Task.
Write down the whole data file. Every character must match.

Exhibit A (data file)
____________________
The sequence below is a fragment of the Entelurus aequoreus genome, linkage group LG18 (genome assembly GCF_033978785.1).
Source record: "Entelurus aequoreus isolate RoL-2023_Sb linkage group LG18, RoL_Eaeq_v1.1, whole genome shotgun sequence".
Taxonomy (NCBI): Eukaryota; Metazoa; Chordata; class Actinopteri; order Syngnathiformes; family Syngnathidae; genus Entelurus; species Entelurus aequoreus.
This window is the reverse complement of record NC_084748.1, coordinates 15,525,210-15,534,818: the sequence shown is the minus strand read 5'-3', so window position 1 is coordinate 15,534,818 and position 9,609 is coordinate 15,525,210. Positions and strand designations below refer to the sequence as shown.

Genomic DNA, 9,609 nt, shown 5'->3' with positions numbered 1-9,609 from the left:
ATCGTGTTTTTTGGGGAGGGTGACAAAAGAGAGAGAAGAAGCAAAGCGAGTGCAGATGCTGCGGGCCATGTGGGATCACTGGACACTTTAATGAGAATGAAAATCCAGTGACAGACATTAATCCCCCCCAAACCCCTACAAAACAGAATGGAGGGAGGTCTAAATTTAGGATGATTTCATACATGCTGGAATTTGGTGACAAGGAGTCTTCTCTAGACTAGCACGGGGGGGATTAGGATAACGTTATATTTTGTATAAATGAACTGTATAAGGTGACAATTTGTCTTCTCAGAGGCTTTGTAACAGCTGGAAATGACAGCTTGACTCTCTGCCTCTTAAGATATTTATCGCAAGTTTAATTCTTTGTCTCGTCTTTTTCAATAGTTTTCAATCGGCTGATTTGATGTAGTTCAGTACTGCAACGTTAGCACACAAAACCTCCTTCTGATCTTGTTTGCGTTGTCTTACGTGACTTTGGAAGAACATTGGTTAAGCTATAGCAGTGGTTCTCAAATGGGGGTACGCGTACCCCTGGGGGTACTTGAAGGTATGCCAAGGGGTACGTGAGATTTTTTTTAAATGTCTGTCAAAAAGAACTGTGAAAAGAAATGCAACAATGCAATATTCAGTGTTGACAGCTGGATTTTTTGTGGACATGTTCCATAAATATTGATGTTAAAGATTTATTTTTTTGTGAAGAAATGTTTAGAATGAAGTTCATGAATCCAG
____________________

The sequence below is a fragment of the Entelurus aequoreus genome, linkage group LG18 (genome assembly GCF_033978785.1).
Source record: "Entelurus aequoreus isolate RoL-2023_Sb linkage group LG18, RoL_Eaeq_v1.1, whole genome shotgun sequence".
Taxonomy (NCBI): Eukaryota; Metazoa; Chordata; class Actinopteri; order Syngnathiformes; family Syngnathidae; genus Entelurus; species Entelurus aequoreus.
This window is the reverse complement of record NC_084748.1, coordinates 15,525,210-15,534,818: the sequence shown is the minus strand read 5'-3', so window position 1 is coordinate 15,534,818 and position 9,609 is coordinate 15,525,210. Positions and strand designations below refer to the sequence as shown.

Genomic DNA, 9,609 nt, shown 5'->3' with positions numbered 1-9,609 from the left:
ATCGTGTTTTTTGGGGAGGGTGACAAAAGAGAGAGAAGAAGCAAAGCGAGTGCAGATGCTGCGGGCCATGTGGGATCACTGGACACTTTAATGAGAATGAAAATCCAGTGACAGACATTAATCCCCCCCAAACCCCTACAAAACAGAATGGAGGGAGGTCTAAATTTAGGATGATTTCATACATGCTGGAATTTGGTGACAAGGAGTCTTCTCTAGACTAGCACGGGGGGGATTAGGATAACGTTATATTTTGTATAAATGAACTGTATAAGGTGACAATTTGTCTTCTCAGAGGCTTTGTAACAGCTGGAAATGACAGCTTGACTCTCTGCCTCTTAAGATATTTATCGCAAGTTTAATTCTTTGTCTCGTCTTTTTCAATAGTTTTCAATCGGCTGATTTGATGTAGTTCAGTACTGCAACGTTAGCACACAAAACCTCCTTCTGATCTTGTTTGCGTTGTCTTACGTGACTTTGGAAGAACATTGGTTAAGCTATAGCAGTGGTTCTCAAATGGGGGTACGCGTACCCCTGGGGGTACTTGAAGGTATGCCAAGGGGTACGTGAGATTTTTTTTAAATGTCTGTCAAAAAGAACTGTGAAAAGAAATGCAACAATGCAATATTCAGTGTTGACAGCTGGATTTTTTGTGGACATGTTCCATAAATATTGATGTTAAAGATTTATTTTTTTGTGAAGAAATGTTTAGAATGAAGTTCATGAATCCAG